Maritime History of the Great Lakes

Scanner, v. 32, no. 4 (January 2000), p. 2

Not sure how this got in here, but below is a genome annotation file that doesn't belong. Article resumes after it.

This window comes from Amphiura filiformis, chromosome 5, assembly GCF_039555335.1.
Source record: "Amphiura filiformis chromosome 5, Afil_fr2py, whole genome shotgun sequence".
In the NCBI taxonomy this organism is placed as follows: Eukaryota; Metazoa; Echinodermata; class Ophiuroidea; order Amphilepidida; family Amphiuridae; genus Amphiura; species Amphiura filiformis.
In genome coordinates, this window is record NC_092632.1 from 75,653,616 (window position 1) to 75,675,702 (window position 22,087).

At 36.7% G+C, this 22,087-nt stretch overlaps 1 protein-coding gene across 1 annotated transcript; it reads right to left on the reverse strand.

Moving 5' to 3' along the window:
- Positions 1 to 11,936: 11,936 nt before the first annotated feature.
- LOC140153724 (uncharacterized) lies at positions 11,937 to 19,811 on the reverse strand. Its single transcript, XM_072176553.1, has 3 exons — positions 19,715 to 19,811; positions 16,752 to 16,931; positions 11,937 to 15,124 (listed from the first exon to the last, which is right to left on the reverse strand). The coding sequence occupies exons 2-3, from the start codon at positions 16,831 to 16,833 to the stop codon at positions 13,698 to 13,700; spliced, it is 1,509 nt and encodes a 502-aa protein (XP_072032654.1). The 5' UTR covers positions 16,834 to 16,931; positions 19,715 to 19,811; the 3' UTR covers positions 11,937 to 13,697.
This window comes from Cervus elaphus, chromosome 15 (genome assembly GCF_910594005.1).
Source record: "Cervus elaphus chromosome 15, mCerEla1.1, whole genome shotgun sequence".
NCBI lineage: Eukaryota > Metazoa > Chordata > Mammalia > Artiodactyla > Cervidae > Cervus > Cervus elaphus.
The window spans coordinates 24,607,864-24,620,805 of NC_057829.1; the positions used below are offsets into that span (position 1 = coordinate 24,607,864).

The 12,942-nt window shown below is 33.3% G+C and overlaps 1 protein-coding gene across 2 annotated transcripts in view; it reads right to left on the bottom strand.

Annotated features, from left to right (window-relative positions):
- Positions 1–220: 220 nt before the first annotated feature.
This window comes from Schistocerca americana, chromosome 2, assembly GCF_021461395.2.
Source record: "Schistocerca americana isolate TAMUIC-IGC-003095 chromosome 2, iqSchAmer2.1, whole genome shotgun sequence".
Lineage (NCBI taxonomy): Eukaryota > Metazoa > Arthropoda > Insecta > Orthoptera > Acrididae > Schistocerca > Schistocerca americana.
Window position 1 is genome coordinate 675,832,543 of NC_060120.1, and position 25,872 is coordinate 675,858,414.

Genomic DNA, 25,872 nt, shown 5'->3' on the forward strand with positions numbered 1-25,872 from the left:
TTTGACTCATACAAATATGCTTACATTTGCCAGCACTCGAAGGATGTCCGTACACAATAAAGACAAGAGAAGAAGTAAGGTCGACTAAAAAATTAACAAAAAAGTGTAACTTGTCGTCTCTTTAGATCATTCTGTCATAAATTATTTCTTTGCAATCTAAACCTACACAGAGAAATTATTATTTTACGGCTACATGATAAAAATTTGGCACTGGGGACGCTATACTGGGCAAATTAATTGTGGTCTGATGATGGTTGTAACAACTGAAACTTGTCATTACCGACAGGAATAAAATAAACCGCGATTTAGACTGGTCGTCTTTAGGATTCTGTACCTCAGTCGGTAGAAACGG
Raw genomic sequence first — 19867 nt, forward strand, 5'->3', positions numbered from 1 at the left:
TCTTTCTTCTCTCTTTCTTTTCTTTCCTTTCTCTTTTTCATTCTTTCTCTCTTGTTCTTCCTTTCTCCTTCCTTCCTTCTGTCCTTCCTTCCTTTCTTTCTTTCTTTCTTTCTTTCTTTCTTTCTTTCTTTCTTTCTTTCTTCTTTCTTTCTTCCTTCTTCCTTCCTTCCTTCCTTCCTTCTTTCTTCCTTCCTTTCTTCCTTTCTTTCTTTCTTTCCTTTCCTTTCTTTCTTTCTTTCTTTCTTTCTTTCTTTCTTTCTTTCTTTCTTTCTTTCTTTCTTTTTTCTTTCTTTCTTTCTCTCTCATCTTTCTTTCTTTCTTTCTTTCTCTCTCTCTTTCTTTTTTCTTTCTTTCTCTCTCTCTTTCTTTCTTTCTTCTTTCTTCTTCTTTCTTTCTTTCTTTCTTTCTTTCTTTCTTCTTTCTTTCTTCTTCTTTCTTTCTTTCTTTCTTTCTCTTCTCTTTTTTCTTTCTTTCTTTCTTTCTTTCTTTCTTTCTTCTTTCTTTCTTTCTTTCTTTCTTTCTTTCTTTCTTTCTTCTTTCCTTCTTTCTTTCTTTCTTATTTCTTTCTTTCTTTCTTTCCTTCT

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LAY-UP LISTINGS 2. In the February issue, we will be running our annual listing of the vessels laid up at the various lake and river ports. But in order to compile this valuable record for posterity, we need the assistance of ALL of our members who have access to the ports or to fleet information. Many lake ports alrea­ dy have their full complement of lay-ups, while others will not receive their last lay-ups until after the Soo Locks close. If you have not already done so, please prepare a list of the ships winter­ ing at your local ports and send it to us as soon as possible. We need to have your submissions by January 25th at the latest. You may write to us at the address shown on the front page of "Scanner". You may phone the Editor at home (evenings only, please) at (416) 921-8436. Or you may fax to the Editor at his office (please make sure my name is clearly showing, as many people use this business machine) at (416) 368-7054. Please do NOT assume that someone ELSE from your area will send us a list. We need YOURS, and we need it as soon as possible. Thank you. * * * * * MARINE NEWS The City of Toronto was determined to have one of the most impressive New Year's celebrations in the world, and so the annual party was moved from Nathan Phillips Square (at City Hall) to the waterfront, and Queen's Quay was closed to traffic and taken over by hundreds of thousands of revellers, the festivities being centred at the pier between the foot of Yonge Street and the Redpath Sugar plant. As the seconds were counted down to midnight, rockets were fired from the C. N. Tower and progressed up the pillars until the stroke of 12: 00, when a final burst shot up from above the restaurant level. Then a spectacular 17-minute fireworks display, complete with simulcast music, took place all the way from Jarvis Street to Rees Street, the rockets being sent up in unison from four lake freighters anchored in single file across the harbour, while searchlights blazed from various loca­ tions along the inner shore of the Toronto Islands. The ships used for the fireworks extravaganza were Upper Lakes Shipping's CANADIAN TRADER, CANADIAN VENTURE, SEAWAY QUEEN and CANADIAN MARINER, anchored in that order from east to west. The TRADER and VENTURE were loaded with storage sugar for Redpath's, while SEAWAY QUEEN and the MARINER already had been unloaded. The freighters were returned to their winter berths by McKeil tugs following the spectacu­ lar event. This certainly was one of the most inventive uses for lake ships we ever have witnessed, the rockets being launched from mortars set into large sandboxes placed at various locations on the ships' decks. The Welland Canal closed for the 1999 season on Christmas Eve. The last salt­ water ship to clear the system, passing through Dec. 23, was MILLENIUM MAJESTIC. She was not the last saltie to pass down at the Soo, however, as she was followed there, about an hour later on December 21st, by LADY HAMIL­ TON, which reached the Welland before the MILLENIUM MAJESTIC. In this cen­ tennial year of the Algoma Central Corporation, it was only fitting that not only did an Algoma ship open the Welland Canal, but that another one closed it. The final Welland passage of 1999 was made by the downbound ALGOGULF. After lying idle in the Keating Channel during 1999, the former Shaker Cruise Lines cross-lake ferry LAKE RUNNER has left the lakes, bound for a new career on the west coast of Canada. We had heard that she was going to leave the lakes via the Illinois Waterway and the Mississippi River, but such proved not to be the case. Classed as a private yacht for the trip, LAKE RUNNER cleared Toronto on December 11th, stopped briefly at Port Dal­ housie, and then headed off down Lake Ontario and the Seaway. She was at Halifax shortly before the end of the year. Also clearing Toronto on December 11th was ALISON LAKE, the Rogers excursion sailing vessel fashioned, during the course of a lengthy conversion, from

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